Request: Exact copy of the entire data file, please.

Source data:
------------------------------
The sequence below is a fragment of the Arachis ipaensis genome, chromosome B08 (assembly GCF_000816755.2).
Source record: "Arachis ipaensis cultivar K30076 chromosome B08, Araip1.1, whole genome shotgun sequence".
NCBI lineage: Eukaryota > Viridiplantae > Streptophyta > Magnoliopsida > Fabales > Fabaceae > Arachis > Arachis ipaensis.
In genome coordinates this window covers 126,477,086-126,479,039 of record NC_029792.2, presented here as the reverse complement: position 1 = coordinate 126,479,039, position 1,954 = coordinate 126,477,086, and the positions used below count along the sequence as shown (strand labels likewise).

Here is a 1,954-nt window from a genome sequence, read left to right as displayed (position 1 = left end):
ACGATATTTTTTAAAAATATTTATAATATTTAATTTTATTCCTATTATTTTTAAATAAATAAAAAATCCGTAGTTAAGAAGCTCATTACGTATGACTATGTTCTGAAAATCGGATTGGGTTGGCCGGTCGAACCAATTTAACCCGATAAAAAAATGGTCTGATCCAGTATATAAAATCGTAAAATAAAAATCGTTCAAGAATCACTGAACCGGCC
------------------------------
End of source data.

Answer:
The sequence below is a fragment of the Arachis ipaensis genome, chromosome B08 (assembly GCF_000816755.2).
Source record: "Arachis ipaensis cultivar K30076 chromosome B08, Araip1.1, whole genome shotgun sequence".
NCBI lineage: Eukaryota > Viridiplantae > Streptophyta > Magnoliopsida > Fabales > Fabaceae > Arachis > Arachis ipaensis.
In genome coordinates this window covers 126,477,086-126,479,039 of record NC_029792.2, presented here as the reverse complement: position 1 = coordinate 126,479,039, position 1,954 = coordinate 126,477,086, and the positions used below count along the sequence as shown (strand labels likewise).

Here is a 1,954-nt window from a genome sequence, read left to right as displayed (position 1 = left end):
ACGATATTTTTTAAAAATATTTATAATATTTAATTTTATTCCTATTATTTTTAAATAAATAAAAAATCCGTAGTTAAGAAGCTCATTACGTATGACTATGTTCTGAAAATCGGATTGGGTTGGCCGGTCGAACCAATTTAACCCGATAAAAAAATGGTCTGATCCAGTATATAAAATCGTAAAATAAAAATCGTTCAAGAATCACTGAACCGGCC